The Floating World

Hurricane Katrina serves as a backdrop for the separation and upheaval affecting each member of the Boisdoré family. Tess and Joe's marriage, already frayed from the burden of long-buried and unspoken economic class and racial differences, becomes more tenuous after the couple evacuates New Orleans without their daughter Cora, who has gone missing. Suspecting that Cora may have been the victim of--or participated in--a crime during the storm, Tess and Joe's guilt and anger with each other intensifies. Meanwhile, the vagaries of dementia cause Joe's father, Vincent, to disappear frequently from his remote cabin, and another daughter, Del, returns from New York to help find Cora while attempting to escape her own mistakes.

The Floating World begins on the 47th day after Hurricane Katrina's landfall and is told in flashbacks from the perspective of each family member to provide some--but not all--answers surrounding the reasons for Cora's disappearance. With a gripping yet deliberate narrative infused with vivid descriptions, C. Morgan Babst takes her time with this story, allowing it to build slowly and methodically with an appropriate weight, enhancing the confusion wrought by the storm. In contrast, Cora's point of view significantly intensifies the pace, lending an urgency to the novel and making her narrative feel almost cyclonic.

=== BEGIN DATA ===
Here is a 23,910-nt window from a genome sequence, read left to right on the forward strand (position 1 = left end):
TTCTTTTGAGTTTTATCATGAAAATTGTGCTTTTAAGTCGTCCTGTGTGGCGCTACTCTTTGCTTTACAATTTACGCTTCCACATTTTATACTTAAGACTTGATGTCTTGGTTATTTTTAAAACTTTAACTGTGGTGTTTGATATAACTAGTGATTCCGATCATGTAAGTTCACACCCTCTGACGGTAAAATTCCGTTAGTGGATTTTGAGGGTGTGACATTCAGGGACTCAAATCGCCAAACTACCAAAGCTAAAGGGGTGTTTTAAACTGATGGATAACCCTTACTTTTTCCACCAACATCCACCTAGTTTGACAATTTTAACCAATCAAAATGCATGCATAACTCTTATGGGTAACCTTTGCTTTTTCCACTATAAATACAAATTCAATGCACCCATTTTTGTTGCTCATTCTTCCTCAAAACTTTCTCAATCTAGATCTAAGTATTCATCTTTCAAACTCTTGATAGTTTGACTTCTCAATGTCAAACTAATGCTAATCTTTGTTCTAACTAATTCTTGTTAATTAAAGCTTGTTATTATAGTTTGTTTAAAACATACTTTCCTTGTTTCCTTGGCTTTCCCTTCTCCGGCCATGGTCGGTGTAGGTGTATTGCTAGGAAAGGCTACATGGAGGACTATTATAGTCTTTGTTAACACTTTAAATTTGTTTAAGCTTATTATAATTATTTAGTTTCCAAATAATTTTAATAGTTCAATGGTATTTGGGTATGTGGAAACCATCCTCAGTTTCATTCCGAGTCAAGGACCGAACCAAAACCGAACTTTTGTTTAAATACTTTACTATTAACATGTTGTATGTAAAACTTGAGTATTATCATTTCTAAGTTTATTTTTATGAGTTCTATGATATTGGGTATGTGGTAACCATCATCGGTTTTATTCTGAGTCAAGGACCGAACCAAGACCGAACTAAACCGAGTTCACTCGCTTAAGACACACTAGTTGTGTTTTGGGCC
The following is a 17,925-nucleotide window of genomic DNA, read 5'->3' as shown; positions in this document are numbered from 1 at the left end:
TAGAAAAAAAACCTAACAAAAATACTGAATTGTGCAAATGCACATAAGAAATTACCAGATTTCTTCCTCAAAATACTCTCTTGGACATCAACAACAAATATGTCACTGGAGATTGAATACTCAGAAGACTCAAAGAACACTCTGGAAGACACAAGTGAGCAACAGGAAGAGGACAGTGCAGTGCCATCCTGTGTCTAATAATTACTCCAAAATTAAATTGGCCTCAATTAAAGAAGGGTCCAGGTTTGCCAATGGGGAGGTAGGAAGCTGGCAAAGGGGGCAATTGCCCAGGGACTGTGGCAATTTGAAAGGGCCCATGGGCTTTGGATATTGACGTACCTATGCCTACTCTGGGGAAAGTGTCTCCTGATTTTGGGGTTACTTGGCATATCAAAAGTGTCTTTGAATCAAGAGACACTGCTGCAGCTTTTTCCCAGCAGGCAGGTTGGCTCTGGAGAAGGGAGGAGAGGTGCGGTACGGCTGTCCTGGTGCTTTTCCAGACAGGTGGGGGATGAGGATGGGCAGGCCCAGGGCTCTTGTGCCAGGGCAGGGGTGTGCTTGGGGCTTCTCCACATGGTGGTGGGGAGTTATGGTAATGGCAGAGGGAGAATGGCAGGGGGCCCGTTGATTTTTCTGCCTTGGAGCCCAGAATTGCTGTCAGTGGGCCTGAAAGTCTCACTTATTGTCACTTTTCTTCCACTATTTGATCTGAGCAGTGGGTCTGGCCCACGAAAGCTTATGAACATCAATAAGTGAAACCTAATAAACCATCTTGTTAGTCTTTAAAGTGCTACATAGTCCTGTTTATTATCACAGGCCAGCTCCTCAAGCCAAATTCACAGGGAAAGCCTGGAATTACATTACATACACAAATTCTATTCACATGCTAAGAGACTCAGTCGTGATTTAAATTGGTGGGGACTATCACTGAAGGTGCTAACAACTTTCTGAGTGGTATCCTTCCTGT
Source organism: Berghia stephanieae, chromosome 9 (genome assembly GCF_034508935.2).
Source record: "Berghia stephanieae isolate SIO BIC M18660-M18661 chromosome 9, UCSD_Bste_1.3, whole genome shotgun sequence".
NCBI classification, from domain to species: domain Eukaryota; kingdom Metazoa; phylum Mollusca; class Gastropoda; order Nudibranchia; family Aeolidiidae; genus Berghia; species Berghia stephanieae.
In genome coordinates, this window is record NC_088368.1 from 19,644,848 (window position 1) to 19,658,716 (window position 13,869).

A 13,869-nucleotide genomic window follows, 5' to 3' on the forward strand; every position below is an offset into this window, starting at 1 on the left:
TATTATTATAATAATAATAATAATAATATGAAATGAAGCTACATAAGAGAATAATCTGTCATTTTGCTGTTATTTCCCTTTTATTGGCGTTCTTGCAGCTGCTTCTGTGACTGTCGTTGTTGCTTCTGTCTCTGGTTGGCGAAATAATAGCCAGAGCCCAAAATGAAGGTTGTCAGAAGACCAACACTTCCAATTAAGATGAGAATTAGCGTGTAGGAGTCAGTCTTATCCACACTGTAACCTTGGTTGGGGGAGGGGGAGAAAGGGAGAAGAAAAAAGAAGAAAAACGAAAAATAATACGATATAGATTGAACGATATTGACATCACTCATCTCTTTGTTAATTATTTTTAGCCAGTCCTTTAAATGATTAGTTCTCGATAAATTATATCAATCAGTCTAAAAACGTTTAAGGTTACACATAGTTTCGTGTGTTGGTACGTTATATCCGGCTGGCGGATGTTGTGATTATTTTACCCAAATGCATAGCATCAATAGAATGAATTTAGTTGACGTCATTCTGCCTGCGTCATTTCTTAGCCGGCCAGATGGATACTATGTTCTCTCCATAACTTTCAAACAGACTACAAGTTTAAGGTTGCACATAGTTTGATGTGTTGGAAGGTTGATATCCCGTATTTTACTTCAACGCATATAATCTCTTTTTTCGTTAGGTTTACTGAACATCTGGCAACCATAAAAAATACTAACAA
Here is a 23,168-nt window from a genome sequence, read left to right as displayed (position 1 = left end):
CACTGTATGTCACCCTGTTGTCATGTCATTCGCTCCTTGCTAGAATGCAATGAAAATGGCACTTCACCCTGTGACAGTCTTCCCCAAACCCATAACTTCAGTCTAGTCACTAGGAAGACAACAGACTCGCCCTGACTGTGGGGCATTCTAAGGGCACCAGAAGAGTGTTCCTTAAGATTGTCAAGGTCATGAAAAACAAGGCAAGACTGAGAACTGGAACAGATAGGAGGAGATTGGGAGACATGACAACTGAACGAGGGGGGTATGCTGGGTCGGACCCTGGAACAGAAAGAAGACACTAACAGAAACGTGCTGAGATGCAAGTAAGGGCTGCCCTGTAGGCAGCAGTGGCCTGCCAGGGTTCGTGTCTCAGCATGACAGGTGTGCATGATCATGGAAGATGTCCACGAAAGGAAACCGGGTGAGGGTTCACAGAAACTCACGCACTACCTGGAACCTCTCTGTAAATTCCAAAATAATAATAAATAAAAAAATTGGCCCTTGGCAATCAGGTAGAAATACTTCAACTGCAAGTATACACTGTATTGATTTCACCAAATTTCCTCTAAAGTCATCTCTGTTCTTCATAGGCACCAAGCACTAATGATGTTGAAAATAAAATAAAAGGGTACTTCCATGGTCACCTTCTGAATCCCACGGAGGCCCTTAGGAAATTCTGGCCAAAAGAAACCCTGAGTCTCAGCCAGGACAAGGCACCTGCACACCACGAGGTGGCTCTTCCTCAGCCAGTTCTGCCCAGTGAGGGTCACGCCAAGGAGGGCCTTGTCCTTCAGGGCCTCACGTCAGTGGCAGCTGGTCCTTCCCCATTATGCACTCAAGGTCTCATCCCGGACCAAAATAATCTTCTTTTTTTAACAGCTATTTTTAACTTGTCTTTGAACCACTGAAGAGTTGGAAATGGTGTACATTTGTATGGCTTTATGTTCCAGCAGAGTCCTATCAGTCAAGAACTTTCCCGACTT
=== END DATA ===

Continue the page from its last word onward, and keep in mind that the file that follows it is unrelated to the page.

A native of New Orleans who evacuated one day before Hurricane Katrina, Babst has an intimate understanding and knowledge of the region's people and rich culture, its topography and the complex forces of race and class. The result is a timely debut about the power of nature and its omnipresent potential for destruction in every aspect of our lives. --Melissa Firman, writer, editor and blogger at

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